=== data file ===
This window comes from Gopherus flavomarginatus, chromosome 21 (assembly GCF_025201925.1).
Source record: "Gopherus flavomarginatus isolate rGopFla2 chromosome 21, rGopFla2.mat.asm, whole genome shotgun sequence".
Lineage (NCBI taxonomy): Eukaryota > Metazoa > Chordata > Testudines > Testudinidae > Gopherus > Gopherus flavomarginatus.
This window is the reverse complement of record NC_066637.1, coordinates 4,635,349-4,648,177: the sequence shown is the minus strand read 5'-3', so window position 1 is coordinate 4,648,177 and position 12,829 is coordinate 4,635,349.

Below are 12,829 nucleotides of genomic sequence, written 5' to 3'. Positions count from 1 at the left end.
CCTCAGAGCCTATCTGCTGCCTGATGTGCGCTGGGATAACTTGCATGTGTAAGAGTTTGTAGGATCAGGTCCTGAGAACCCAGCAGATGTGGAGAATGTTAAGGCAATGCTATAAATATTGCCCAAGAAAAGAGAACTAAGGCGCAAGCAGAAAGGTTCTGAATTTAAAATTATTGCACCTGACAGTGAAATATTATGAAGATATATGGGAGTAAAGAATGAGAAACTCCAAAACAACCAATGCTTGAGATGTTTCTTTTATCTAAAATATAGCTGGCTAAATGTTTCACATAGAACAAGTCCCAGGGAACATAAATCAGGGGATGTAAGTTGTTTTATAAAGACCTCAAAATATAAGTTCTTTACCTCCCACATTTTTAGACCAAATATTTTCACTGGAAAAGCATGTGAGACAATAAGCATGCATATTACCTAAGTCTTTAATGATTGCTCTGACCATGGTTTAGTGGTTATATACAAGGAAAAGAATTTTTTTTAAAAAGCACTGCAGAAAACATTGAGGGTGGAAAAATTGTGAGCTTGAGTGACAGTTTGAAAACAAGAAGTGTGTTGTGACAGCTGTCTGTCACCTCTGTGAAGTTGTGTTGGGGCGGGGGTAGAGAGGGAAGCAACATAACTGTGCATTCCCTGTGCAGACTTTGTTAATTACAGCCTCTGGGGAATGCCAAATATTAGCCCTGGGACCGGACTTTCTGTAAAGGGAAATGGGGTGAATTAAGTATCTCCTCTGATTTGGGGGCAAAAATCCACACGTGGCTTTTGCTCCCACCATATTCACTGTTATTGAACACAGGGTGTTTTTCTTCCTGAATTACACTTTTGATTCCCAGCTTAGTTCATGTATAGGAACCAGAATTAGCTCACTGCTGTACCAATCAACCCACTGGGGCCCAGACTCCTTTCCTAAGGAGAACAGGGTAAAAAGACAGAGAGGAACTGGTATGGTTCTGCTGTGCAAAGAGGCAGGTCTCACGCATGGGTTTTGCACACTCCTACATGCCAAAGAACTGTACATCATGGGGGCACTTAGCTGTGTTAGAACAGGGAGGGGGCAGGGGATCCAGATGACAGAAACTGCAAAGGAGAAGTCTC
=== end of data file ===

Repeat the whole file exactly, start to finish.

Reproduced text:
This window comes from Gopherus flavomarginatus, chromosome 21 (assembly GCF_025201925.1).
Source record: "Gopherus flavomarginatus isolate rGopFla2 chromosome 21, rGopFla2.mat.asm, whole genome shotgun sequence".
Lineage (NCBI taxonomy): Eukaryota > Metazoa > Chordata > Testudines > Testudinidae > Gopherus > Gopherus flavomarginatus.
This window is the reverse complement of record NC_066637.1, coordinates 4,635,349-4,648,177: the sequence shown is the minus strand read 5'-3', so window position 1 is coordinate 4,648,177 and position 12,829 is coordinate 4,635,349.

Below are 12,829 nucleotides of genomic sequence, written 5' to 3'. Positions count from 1 at the left end.
CCTCAGAGCCTATCTGCTGCCTGATGTGCGCTGGGATAACTTGCATGTGTAAGAGTTTGTAGGATCAGGTCCTGAGAACCCAGCAGATGTGGAGAATGTTAAGGCAATGCTATAAATATTGCCCAAGAAAAGAGAACTAAGGCGCAAGCAGAAAGGTTCTGAATTTAAAATTATTGCACCTGACAGTGAAATATTATGAAGATATATGGGAGTAAAGAATGAGAAACTCCAAAACAACCAATGCTTGAGATGTTTCTTTTATCTAAAATATAGCTGGCTAAATGTTTCACATAGAACAAGTCCCAGGGAACATAAATCAGGGGATGTAAGTTGTTTTATAAAGACCTCAAAATATAAGTTCTTTACCTCCCACATTTTTAGACCAAATATTTTCACTGGAAAAGCATGTGAGACAATAAGCATGCATATTACCTAAGTCTTTAATGATTGCTCTGACCATGGTTTAGTGGTTATATACAAGGAAAAGAATTTTTTTTAAAAAGCACTGCAGAAAACATTGAGGGTGGAAAAATTGTGAGCTTGAGTGACAGTTTGAAAACAAGAAGTGTGTTGTGACAGCTGTCTGTCACCTCTGTGAAGTTGTGTTGGGGCGGGGGTAGAGAGGGAAGCAACATAACTGTGCATTCCCTGTGCAGACTTTGTTAATTACAGCCTCTGGGGAATGCCAAATATTAGCCCTGGGACCGGACTTTCTGTAAAGGGAAATGGGGTGAATTAAGTATCTCCTCTGATTTGGGGGCAAAAATCCACACGTGGCTTTTGCTCCCACCATATTCACTGTTATTGAACACAGGGTGTTTTTCTTCCTGAATTACACTTTTGATTCCCAGCTTAGTTCATGTATAGGAACCAGAATTAGCTCACTGCTGTACCAATCAACCCACTGGGGCCCAGACTCCTTTCCTAAGGAGAACAGGGTAAAAAGACAGAGAGGAACTGGTATGGTTCTGCTGTGCAAAGAGGCAGGTCTCACGCATGGGTTTTGCACACTCCTACATGCCAAAGAACTGTACATCATGGGGGCACTTAGCTGTGTTAGAACAGGGAGGGGGCAGGGGATCCAGATGACAGAAACTGCAAAGGAGAAGTCTC